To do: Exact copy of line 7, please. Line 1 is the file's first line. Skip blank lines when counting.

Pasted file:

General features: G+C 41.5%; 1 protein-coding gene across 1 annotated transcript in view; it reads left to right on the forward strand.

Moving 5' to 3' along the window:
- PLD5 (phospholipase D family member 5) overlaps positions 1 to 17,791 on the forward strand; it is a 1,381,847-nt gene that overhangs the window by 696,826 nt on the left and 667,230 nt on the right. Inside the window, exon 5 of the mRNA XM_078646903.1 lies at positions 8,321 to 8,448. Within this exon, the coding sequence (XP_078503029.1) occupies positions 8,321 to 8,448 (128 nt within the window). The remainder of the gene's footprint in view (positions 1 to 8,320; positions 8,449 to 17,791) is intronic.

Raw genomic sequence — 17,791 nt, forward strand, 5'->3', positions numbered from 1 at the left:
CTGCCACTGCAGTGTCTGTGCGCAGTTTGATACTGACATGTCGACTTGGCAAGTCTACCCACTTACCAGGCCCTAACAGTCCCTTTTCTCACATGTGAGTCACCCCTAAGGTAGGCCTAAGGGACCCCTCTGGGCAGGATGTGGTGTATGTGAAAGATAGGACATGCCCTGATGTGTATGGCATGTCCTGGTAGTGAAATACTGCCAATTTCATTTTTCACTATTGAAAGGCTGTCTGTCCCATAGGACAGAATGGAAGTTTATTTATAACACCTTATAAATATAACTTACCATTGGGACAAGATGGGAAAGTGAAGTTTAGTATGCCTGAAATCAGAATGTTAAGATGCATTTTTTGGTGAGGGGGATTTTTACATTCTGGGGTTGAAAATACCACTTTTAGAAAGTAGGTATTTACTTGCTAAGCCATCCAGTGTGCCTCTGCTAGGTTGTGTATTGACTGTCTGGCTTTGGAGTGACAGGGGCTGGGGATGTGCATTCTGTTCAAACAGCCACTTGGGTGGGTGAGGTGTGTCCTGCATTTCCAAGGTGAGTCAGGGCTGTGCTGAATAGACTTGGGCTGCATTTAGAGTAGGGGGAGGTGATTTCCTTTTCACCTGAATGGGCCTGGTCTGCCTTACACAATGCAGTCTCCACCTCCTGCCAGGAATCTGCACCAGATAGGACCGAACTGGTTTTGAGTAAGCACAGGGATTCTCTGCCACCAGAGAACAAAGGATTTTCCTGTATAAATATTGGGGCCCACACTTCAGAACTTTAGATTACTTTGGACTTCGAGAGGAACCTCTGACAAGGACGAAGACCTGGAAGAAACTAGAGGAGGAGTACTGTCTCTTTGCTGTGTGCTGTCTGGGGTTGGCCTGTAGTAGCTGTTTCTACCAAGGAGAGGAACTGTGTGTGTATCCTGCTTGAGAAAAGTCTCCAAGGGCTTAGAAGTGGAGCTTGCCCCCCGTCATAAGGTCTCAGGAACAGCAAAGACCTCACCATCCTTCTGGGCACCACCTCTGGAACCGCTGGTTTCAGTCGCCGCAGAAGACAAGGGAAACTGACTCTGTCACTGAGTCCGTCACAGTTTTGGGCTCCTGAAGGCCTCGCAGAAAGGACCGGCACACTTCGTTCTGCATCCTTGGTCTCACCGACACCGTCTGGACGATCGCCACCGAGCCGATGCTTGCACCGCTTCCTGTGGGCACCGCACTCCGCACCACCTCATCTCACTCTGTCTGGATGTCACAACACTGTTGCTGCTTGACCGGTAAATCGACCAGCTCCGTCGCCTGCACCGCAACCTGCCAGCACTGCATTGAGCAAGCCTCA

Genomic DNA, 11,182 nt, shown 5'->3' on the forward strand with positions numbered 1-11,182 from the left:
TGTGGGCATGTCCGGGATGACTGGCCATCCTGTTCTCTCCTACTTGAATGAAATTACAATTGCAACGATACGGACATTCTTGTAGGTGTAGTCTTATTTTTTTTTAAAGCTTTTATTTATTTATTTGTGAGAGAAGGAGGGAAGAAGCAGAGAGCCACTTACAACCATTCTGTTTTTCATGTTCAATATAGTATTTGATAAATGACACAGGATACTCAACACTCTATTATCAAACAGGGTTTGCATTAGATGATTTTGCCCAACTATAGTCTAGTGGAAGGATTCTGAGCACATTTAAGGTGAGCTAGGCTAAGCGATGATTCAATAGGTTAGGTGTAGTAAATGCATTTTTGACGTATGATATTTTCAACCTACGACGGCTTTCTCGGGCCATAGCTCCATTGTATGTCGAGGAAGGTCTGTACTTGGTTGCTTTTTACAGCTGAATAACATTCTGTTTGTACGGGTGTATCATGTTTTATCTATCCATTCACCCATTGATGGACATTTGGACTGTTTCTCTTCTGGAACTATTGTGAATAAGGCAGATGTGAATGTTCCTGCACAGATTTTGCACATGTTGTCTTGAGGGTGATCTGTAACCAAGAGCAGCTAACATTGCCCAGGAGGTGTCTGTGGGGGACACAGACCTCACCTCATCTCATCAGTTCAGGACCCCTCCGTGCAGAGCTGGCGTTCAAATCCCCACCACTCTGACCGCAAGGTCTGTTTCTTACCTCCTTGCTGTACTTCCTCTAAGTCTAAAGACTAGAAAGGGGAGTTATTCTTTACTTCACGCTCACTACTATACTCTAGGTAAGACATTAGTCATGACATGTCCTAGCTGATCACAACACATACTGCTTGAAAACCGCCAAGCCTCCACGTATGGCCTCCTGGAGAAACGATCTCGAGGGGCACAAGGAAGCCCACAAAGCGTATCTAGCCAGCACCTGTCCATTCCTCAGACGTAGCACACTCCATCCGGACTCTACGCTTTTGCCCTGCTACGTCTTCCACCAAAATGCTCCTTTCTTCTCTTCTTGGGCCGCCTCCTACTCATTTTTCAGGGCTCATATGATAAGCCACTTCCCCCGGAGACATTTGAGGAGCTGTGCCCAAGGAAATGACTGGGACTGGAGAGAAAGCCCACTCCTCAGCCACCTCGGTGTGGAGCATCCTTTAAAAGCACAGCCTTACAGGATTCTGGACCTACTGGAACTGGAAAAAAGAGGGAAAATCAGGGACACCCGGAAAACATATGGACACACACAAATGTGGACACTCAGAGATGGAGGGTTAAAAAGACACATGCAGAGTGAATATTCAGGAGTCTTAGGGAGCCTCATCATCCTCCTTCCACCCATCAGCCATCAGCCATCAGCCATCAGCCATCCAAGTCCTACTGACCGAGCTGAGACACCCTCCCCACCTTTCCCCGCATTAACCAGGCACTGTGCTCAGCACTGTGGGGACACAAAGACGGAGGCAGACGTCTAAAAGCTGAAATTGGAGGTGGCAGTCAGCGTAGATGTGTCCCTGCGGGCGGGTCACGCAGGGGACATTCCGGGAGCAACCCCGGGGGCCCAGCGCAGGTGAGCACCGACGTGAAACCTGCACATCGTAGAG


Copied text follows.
TGTGGGCATGTCCGGGATGACTGGCCATCCTGTTCTCTCCTACTTGAATGAAATTACAATTGCAACGATACGGACATTCTTGTAGGTGTAGTCTTATTTTTTTTTAAAGCTTTTATTTATTTATTTGTGAGAGAAGGAGGGAAGAAGCAGAGAGCCACTTACAACCATTCTGTTTTTCATGTTCAATATAGTATTTGATAAATGACACAGGATACTCAACACTCTATTATCAAACAGGGTTTGCATTAGATGATTTTGCCCAACTATAGTCTAGTGGAAGGATTCTGAGCACATTTAAGGTGAGCTAGGCTAAGCGATGATTCAATAGGTTAGGTGTAGTAAATGCATTTTTGACGTATGATATTTTCAACCTACGACGGCTTTCTCGGGCCATAGCTCCATTGTATGTCGAGGAAGGTCTGTACTTGGTTGCTTTTTACAGCTGAATAACATTCTGTTTGTACGGGTGTATCATGTTTTATCTATCCATTCACCCATTGATGGACATTTGGACTGTTTCTCTTCTGGAACTATTGTGAATAAGGCAGATGTGAATGTTCCTGCACAGATTTTGCACATGTTGTCTTGAGGGTGATCTGTAACCAAGAGCAGCTAACATTGCCCAGGAGGTGTCTGTGGGGGACACAGACCTCACCTCATCTCATCAGTTCAGGACCCCTCCGTGCAGAGCTGGCGTTCAAATCCCCACCACTCTGACCGCAAGGTCTGTTTCTTACCTCCTTGCTGTACTTCCTCTAAGTCTAAAGACTAGAAAGGGGAGTTATTCTTTACTTCACGCTCACTACTATACTCTAGGTAAGACATTAGTCATGACATGTCCTAGCTGATCACAACACATACTGCTTGAAAACCGCCAAGCCTCCACGTATGGCCTCCTGGAGAAACGATCTCGAGGGGCACAAGGAAGCCCACAAAGCGTATCTAGCCAGCACCTGTCCATTCCTCAGACGTAGCACACTCCATCCGGACTCTACGCTTTTGCCCTGCTACGTCTTCCACCAAAATGCTCCTTTCTTCTCTTCTTGGGCCGCCTCCTACTCATTTTTCAGGGCTCATATGATAAGCCACTTCCCCCGGAGACATTTGAGGAGCTGTGCCCAAGGAAATGACTGGGACTGGAGAGAAAGCCCACTCCTCAGCCACCTCGGTGTGGAGCATCCTTTAAAAGCACAGCCTTACAGGATTCTGGACCTACTGGAACTGGAAAAAAGAGGGAAAATCAGGGACACCCGGAAAACATATGGACACACACAAATGTGGACACTCAGAGATGGAGGGTTAAAAAGACACATGCAGAGTGAATATTCAGGAGTCTTAGGGAGCCTCATCATCCTCCTTCCACCCATCAGCCATCAGCCATCAGCCATCAGCCATCCAAGTCCTACTGACCGAGCTGAGACACCCTCCCCACCTTTCCCCGCATTAACCAGGCACTGTGCTCAGCACTGTGGGGACACAAAGACGGAGGCAGACGTCTAAAAGCTGAAATTGGAGGTGGCAGTCAGCGTAGATGTGTCCCTGCGGGCGGGTCACGCAGGGGACATTCCGGGAGCAACCCCGGGGGCCCAGCGCAGGTGAGCACCGACGTGAAACCTGCACATCGTAGAG